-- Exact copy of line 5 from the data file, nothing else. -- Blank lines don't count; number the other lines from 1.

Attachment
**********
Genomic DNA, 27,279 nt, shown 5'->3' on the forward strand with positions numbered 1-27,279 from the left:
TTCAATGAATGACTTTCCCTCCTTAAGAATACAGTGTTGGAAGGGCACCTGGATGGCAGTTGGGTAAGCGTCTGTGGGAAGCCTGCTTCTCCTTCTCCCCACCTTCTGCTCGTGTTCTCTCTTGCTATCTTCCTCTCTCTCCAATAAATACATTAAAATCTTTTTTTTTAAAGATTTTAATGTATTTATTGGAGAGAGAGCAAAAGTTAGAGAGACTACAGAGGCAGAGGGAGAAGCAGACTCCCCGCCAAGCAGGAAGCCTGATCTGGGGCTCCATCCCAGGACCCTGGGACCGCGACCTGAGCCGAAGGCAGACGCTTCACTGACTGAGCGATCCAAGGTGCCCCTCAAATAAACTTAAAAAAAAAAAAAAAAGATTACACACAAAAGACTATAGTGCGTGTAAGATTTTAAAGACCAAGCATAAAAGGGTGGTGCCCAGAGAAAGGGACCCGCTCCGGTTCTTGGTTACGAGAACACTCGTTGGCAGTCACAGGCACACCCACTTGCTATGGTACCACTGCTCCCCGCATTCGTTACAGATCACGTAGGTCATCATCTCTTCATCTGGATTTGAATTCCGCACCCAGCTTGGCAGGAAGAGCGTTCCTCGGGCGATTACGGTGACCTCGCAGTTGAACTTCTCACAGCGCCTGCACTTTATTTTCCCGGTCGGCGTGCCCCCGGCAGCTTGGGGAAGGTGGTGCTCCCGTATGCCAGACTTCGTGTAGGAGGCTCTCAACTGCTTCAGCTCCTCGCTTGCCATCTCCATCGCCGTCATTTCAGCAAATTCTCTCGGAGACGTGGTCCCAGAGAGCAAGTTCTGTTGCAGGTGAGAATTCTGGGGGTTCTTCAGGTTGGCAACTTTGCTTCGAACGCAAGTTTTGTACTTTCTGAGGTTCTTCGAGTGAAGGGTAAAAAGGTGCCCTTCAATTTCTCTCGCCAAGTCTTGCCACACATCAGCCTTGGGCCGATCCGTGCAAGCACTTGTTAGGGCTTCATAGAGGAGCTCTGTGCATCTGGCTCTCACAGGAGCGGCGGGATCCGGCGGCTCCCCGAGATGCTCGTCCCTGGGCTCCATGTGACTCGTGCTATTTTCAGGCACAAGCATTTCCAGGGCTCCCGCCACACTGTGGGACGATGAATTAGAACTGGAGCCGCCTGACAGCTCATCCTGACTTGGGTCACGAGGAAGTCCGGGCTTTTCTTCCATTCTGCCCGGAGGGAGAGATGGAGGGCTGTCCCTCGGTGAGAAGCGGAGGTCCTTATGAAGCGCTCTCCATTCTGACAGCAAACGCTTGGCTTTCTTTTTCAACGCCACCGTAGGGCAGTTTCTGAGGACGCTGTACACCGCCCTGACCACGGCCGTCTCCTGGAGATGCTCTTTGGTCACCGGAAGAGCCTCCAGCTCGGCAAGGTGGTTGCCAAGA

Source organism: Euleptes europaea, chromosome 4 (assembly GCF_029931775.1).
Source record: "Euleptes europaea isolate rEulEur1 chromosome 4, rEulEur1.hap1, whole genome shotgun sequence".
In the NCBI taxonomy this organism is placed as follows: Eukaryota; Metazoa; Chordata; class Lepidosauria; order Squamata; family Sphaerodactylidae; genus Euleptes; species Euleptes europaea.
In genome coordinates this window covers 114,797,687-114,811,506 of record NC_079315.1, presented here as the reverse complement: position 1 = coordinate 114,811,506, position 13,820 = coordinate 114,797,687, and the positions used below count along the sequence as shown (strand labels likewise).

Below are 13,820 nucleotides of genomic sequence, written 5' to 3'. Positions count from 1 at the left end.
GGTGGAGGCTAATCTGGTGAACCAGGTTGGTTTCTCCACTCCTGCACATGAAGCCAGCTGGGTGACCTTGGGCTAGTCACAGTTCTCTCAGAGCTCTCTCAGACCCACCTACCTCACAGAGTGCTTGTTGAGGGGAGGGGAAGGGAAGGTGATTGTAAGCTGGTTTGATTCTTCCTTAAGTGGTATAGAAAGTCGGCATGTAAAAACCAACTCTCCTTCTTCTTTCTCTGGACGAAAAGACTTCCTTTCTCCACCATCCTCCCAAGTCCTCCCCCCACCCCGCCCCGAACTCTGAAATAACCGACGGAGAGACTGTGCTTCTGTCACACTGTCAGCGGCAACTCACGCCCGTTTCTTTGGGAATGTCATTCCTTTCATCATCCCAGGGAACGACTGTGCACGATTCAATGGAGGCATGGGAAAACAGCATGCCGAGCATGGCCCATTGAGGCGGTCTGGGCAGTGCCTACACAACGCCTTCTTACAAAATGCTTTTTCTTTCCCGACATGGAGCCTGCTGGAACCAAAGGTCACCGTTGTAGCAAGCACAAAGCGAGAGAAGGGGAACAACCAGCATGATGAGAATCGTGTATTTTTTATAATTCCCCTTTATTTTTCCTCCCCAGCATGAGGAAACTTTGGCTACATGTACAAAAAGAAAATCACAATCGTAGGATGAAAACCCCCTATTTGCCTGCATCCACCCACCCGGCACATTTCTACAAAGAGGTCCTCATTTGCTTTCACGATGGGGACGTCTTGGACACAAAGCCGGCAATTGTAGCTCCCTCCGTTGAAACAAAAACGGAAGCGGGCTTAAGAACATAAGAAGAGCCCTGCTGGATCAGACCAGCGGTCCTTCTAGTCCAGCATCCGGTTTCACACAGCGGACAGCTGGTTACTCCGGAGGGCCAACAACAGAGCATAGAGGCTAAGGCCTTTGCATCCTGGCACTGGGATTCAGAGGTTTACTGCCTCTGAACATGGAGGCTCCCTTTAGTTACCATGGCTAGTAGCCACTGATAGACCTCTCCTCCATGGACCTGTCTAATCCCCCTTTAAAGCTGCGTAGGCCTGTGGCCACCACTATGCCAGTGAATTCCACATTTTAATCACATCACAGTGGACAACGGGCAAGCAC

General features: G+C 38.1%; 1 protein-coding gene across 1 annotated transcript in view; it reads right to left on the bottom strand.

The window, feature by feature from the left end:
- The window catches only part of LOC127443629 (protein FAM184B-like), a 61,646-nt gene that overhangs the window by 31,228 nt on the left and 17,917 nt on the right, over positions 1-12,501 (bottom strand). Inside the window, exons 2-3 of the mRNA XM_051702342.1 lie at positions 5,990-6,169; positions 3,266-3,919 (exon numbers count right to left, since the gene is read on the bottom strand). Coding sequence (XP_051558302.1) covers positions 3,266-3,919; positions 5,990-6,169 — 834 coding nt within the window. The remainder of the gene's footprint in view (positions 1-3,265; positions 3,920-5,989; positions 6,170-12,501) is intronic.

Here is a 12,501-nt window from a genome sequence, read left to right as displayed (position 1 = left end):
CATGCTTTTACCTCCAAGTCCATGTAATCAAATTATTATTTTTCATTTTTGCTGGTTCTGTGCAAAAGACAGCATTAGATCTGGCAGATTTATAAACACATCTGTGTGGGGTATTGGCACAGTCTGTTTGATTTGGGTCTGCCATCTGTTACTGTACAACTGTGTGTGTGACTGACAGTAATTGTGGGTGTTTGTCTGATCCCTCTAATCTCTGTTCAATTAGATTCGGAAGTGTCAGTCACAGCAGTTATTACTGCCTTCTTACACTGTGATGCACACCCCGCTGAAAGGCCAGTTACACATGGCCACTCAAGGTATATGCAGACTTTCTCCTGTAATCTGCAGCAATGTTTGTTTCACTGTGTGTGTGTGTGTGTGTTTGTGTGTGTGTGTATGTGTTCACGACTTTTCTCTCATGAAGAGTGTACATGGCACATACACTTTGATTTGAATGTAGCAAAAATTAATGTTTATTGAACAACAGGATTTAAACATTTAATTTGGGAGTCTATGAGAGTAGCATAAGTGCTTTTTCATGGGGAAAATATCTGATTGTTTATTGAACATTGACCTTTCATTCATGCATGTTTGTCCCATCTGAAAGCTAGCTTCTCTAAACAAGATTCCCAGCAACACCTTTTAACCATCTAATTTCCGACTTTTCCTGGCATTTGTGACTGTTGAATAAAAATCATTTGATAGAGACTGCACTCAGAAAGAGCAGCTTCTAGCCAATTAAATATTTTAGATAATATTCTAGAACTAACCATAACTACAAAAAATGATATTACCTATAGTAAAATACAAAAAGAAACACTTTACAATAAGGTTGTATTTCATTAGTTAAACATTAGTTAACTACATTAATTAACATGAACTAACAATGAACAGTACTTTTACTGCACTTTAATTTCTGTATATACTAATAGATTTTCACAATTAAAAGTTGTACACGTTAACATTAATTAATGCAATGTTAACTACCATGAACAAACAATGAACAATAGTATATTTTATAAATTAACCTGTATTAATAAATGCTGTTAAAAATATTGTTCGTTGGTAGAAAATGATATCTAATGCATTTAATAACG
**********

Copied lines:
In the NCBI taxonomy this organism is placed as follows: Eukaryota; Metazoa; Chordata; class Lepidosauria; order Squamata; family Sphaerodactylidae; genus Euleptes; species Euleptes europaea.